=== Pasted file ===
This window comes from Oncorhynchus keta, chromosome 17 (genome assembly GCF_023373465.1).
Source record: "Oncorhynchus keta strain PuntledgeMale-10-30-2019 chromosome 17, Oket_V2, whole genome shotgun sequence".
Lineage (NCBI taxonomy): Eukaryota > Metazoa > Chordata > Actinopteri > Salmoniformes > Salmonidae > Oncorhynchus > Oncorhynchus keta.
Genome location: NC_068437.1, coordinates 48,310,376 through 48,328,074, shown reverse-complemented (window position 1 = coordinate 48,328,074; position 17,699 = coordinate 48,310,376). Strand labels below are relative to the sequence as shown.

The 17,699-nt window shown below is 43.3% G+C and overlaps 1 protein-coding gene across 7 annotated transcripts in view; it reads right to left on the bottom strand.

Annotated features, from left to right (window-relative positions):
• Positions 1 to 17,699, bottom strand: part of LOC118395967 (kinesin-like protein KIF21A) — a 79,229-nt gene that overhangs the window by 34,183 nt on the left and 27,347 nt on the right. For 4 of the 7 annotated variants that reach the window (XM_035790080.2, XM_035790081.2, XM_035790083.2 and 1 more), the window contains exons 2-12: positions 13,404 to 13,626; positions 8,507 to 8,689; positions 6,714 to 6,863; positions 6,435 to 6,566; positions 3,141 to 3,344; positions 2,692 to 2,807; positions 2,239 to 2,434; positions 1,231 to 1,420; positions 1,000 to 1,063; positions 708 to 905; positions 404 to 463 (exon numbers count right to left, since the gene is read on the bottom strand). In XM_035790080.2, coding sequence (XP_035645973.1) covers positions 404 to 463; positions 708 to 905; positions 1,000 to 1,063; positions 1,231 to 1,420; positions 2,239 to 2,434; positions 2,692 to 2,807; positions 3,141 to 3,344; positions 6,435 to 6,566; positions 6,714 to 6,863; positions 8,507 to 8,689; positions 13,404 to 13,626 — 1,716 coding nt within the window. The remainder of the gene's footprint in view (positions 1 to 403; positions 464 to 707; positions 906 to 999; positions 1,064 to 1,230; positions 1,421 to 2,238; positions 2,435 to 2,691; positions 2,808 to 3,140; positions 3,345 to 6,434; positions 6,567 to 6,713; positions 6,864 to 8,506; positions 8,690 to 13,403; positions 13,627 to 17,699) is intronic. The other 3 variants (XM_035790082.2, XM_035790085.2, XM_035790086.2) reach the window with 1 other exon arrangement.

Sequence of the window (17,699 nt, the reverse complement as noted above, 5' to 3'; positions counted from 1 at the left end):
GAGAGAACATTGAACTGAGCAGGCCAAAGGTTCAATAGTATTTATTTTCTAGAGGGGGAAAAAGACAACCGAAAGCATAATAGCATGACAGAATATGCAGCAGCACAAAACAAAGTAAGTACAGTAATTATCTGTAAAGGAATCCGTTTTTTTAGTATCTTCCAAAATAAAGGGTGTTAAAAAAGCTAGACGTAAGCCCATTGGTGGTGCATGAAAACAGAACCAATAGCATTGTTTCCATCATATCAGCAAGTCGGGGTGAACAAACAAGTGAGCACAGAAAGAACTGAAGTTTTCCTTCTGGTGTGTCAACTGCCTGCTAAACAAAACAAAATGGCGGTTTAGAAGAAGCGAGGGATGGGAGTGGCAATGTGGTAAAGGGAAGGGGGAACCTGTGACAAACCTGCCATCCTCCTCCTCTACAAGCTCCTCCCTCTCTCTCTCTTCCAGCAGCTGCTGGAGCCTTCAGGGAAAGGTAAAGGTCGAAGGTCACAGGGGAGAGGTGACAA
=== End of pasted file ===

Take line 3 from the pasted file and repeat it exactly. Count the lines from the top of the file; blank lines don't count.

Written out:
Lineage (NCBI taxonomy): Eukaryota > Metazoa > Chordata > Actinopteri > Salmoniformes > Salmonidae > Oncorhynchus > Oncorhynchus keta.